- an extended response to Mia Fredricks (NP New Orleans)
In discussing the upcoming NP Snow Globe event (previously Snow Summit – in Syracuse, NY this January 18-20, 2019), some prospective participants identified that dressing for a winter event felt daunting. Now, I’m from the prairies where we like to extol our “dry cold”, but the fact of the matter is, I’d rather run in the sunshine, dressed in shorts, with a cool spring breeze. But I live in Canada, so those ideal running conditions have a restricted window.
Let’s face it, winter is 6 to 8 months of our year in the north, and it’s not going to stop me from getting out with my NP community for a morning workout. That being said, dressing for winter workouts has a definite strategy. What you do, where you are, and your personal proclivities all play a role in determining how you gear up to take on winter elements and temperatures:
- Are you a furnace of a person?
- Does a brisk jog make you break a sweat?
- Do you hate going out in the rain?
- Is your personal mantra “be bold, start cold!”?
- Do you like to layer up and strip layers as you go?
- Are you a minimalist?
I’ve seen so many different approaches to dressing for the same weather temperature and conditions, and as long as you’re happy, I’m happy – “know thyself”, friends. Personally, I hate being cold. I also hate being too hot. I am a goldilocks of internal temperature. As such, in -10 degrees Celsius (and colder, obvi) I will usually wear:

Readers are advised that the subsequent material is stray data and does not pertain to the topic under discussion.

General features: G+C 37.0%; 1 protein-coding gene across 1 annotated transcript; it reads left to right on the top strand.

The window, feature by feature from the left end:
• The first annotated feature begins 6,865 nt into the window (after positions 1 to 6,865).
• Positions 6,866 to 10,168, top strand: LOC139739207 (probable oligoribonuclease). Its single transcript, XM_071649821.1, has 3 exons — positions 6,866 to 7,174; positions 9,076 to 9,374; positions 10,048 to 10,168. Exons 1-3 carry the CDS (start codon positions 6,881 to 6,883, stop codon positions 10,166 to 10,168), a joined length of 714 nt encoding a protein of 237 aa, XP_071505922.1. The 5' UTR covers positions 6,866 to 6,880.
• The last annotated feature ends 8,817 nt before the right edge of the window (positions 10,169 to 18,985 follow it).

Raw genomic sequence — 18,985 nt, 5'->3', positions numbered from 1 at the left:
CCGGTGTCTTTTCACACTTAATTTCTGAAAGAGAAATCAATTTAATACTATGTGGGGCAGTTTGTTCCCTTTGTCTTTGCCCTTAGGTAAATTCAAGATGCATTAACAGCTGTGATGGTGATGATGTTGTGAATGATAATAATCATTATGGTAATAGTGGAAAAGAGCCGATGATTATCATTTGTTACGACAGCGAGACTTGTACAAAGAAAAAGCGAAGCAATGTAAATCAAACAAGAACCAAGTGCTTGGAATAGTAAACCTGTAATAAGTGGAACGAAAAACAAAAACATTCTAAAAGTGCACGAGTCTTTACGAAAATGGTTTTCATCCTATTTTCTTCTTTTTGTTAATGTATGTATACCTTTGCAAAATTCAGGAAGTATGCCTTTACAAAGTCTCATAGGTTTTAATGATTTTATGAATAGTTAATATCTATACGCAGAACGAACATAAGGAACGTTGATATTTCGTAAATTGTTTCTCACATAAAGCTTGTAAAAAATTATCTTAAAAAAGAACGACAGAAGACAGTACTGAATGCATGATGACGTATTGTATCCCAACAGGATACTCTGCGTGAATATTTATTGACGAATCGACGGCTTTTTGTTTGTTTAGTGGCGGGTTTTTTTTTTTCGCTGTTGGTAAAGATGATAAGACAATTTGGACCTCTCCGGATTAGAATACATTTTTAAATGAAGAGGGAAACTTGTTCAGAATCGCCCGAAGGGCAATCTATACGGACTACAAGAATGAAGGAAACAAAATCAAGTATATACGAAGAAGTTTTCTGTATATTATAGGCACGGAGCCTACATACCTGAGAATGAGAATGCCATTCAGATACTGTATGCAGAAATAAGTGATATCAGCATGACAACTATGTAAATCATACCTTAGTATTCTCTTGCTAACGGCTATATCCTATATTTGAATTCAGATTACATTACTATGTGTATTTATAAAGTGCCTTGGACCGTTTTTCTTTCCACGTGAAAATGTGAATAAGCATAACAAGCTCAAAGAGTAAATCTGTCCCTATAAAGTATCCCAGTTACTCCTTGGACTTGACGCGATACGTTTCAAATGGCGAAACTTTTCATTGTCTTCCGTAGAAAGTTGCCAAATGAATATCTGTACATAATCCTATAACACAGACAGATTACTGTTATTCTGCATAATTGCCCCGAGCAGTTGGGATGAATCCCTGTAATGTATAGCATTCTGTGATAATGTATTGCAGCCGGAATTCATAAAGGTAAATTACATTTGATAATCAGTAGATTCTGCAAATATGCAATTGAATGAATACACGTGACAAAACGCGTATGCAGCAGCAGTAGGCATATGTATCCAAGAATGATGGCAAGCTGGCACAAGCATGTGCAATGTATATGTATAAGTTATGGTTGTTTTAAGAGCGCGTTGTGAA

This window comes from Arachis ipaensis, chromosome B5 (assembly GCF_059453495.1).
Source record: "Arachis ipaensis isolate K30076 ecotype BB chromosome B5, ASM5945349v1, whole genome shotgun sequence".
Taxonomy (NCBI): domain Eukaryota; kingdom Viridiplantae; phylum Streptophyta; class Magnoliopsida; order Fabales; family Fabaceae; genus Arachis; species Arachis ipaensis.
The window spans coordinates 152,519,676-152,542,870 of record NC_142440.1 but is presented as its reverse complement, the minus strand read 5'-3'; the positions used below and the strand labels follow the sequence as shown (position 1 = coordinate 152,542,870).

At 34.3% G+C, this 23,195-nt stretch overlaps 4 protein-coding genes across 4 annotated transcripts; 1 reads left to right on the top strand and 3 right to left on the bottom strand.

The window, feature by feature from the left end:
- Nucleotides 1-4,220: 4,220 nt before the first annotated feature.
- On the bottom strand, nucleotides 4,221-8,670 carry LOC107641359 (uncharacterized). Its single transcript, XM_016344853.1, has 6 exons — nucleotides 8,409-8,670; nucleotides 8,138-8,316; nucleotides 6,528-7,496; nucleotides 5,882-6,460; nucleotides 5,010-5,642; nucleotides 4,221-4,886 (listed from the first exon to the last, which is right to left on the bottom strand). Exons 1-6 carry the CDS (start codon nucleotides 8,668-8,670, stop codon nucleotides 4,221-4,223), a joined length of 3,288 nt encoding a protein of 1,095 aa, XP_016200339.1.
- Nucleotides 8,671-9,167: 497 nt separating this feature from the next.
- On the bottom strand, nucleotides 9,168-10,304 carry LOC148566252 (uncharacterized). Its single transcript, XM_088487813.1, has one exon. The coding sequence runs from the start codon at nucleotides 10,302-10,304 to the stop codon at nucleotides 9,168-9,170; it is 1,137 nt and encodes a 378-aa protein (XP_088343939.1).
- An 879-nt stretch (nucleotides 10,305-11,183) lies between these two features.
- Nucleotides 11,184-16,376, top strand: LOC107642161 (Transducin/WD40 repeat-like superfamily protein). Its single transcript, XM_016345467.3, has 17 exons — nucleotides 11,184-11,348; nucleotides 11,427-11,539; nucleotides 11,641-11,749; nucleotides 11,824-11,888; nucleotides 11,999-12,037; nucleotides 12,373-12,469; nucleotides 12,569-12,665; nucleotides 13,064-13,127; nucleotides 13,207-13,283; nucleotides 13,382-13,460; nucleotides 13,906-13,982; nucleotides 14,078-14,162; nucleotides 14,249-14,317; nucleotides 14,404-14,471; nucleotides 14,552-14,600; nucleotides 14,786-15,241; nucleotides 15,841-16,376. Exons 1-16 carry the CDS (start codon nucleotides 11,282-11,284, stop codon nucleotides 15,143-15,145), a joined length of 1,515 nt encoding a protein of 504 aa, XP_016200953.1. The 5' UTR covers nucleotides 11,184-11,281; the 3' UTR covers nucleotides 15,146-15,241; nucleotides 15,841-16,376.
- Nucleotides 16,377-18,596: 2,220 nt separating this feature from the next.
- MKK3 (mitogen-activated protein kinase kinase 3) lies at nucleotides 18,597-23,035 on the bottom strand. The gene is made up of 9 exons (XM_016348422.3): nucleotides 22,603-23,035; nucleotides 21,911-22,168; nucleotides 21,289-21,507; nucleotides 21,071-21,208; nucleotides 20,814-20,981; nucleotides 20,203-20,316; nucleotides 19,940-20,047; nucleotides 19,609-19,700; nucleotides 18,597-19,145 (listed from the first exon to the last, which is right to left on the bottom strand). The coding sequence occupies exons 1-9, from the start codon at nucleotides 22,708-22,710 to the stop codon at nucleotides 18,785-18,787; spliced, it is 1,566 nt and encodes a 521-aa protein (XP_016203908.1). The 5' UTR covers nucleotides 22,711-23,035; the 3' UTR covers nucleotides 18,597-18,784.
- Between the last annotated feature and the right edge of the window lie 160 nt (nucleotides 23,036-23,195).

- 2 pairs of pants (or fleece lined leggings)
- Wool socks
- Waterproof trail shoes (if there’s ice/snow).
- Moisture wicking base top,
- Fleece or down mid-layer
- Wind/water coat
- Buff/Ear-band or toque
- Water resistant mittens/gloves
If this looks like a lot to you… it is. Do you know how much laundry I do? But I’m warm when I need to be and I can adjust for the conditions. Having this skill means I can #justshowup AND enjoy myself. It might be overkill for some people, but it gives me the peace of mind and flexibility I want/need. You do you, mon ami!
Some additional points to consider include:
- Moisture Wicking – not all materials are created equal (sorry cotton)
- Zippers – huge fan, making peeling off layers or venting a breeze (get it?!)
- Affordability – source technical gear at second hand/consignment stores as it can be mucho pricey
Should you not be from a winter climate (or you are and you’ve been in denial about outdoor workouts being possible/fun in the winter), you now have some points to consider in building your winter workout wardrobe (gosh, I love alliteration).
Now that you’re feeling more #weatherproof, we’ll see you:
Wednesday – 6:29am – Place Jacques CartierShare via socials: